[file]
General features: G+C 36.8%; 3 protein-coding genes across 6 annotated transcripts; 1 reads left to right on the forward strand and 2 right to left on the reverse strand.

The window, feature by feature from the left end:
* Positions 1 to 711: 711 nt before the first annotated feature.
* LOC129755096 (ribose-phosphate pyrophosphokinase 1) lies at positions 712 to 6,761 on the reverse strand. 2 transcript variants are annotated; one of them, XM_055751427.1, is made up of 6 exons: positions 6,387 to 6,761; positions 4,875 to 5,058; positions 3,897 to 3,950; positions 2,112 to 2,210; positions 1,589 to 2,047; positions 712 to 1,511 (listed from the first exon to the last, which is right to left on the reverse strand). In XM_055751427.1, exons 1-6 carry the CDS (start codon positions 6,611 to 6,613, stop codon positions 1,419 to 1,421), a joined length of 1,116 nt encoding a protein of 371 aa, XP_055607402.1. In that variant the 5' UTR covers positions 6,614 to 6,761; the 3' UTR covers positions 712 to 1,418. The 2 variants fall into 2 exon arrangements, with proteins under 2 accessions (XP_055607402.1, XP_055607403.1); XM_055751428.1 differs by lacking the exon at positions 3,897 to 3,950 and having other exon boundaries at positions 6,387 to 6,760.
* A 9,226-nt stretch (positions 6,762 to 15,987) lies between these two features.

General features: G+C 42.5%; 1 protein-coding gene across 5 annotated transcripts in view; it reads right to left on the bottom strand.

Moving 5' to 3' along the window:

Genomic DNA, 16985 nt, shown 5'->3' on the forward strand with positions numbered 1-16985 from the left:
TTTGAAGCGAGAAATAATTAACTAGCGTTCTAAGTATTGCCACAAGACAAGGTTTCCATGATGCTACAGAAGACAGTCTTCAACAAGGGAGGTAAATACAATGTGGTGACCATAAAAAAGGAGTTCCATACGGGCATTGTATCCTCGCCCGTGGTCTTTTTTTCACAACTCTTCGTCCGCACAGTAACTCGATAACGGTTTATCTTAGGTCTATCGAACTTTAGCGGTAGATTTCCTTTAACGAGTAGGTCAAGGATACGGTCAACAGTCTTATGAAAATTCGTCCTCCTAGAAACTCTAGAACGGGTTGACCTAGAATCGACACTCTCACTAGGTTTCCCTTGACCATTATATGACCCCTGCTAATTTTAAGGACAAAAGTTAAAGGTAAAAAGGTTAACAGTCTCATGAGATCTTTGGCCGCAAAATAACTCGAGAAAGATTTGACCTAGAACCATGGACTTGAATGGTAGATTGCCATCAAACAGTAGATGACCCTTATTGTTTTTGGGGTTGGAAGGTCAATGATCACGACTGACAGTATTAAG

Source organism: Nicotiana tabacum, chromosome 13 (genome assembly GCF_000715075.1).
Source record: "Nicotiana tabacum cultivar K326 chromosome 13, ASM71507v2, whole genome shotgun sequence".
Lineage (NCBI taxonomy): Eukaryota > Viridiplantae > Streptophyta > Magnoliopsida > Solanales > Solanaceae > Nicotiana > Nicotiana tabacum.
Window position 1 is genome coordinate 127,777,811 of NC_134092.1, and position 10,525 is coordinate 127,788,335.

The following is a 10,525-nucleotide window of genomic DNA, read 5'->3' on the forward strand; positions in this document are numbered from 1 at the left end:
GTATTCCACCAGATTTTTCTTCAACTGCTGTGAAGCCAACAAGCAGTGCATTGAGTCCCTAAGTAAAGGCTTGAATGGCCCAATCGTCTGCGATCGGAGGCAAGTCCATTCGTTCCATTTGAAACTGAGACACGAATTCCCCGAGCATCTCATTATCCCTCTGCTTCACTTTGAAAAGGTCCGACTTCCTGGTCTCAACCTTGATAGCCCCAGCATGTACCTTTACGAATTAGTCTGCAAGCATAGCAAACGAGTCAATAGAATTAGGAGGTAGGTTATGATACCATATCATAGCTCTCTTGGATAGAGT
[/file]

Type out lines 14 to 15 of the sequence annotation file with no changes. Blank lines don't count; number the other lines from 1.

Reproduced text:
The following is a 10,525-nucleotide window of genomic DNA, read 5'->3' on the forward strand; positions in this document are numbered from 1 at the left end:
GTATTCCACCAGATTTTTCTTCAACTGCTGTGAAGCCAACAAGCAGTGCATTGAGTCCCTAAGTAAAGGCTTGAATGGCCCAATCGTCTGCGATCGGAGGCAAGTCCATTCGTTCCATTTGAAACTGAGACACGAATTCCCCGAGCATCTCATTATCCCTCTGCTTCACTTTGAAAAGGTCCGACTTCCTGGTCTCAACCTTGATAGCCCCAGCATGTACCTTTACGAATTAGTCTGCAAGCATAGCAAACGAGTCAATAGAATTAGGAGGTAGGTTATGATACCATATCATAGCTCTCTTGGATAGAGT